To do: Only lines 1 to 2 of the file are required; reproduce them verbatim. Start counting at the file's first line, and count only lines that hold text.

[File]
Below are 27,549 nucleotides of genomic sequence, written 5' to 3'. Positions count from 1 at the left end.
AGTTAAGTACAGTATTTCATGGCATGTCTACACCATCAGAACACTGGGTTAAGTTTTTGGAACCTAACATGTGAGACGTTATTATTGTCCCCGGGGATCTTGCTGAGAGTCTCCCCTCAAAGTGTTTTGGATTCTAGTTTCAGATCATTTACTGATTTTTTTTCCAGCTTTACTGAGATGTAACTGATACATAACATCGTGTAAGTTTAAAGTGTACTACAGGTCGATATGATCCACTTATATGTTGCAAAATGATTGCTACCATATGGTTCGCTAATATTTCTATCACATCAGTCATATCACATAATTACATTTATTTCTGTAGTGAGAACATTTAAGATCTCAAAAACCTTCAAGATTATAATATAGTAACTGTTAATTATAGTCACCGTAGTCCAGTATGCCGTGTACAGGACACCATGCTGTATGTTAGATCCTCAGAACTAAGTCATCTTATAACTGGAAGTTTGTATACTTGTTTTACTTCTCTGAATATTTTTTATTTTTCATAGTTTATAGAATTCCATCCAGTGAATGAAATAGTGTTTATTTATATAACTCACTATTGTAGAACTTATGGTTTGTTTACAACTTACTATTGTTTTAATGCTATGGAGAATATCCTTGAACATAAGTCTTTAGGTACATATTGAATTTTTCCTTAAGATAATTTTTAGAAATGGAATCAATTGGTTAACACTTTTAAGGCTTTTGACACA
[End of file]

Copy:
Below are 27,549 nucleotides of genomic sequence, written 5' to 3'. Positions count from 1 at the left end.
AGTTAAGTACAGTATTTCATGGCATGTCTACACCATCAGAACACTGGGTTAAGTTTTTGGAACCTAACATGTGAGACGTTATTATTGTCCCCGGGGATCTTGCTGAGAGTCTCCCCTCAAAGTGTTTTGGATTCTAGTTTCAGATCATTTACTGATTTTTTTTCCAGCTTTACTGAGATGTAACTGATACATAACATCGTGTAAGTTTAAAGTGTACTACAGGTCGATATGATCCACTTATATGTTGCAAAATGATTGCTACCATATGGTTCGCTAATATTTCTATCACATCAGTCATATCACATAATTACATTTATTTCTGTAGTGAGAACATTTAAGATCTCAAAAACCTTCAAGATTATAATATAGTAACTGTTAATTATAGTCACCGTAGTCCAGTATGCCGTGTACAGGACACCATGCTGTATGTTAGATCCTCAGAACTAAGTCATCTTATAACTGGAAGTTTGTATACTTGTTTTACTTCTCTGAATATTTTTTATTTTTCATAGTTTATAGAATTCCATCCAGTGAATGAAATAGTGTTTATTTATATAACTCACTATTGTAGAACTTATGGTTTGTTTACAACTTACTATTGTTTTAATGCTATGGAGAATATCCTTGAACATAAGTCTTTAGGTACATATTGAATTTTTCCTTAAGATAATTTTTAGAAATGGAATCAATTGGTTAACACTTTTAAGGCTTTTGACACA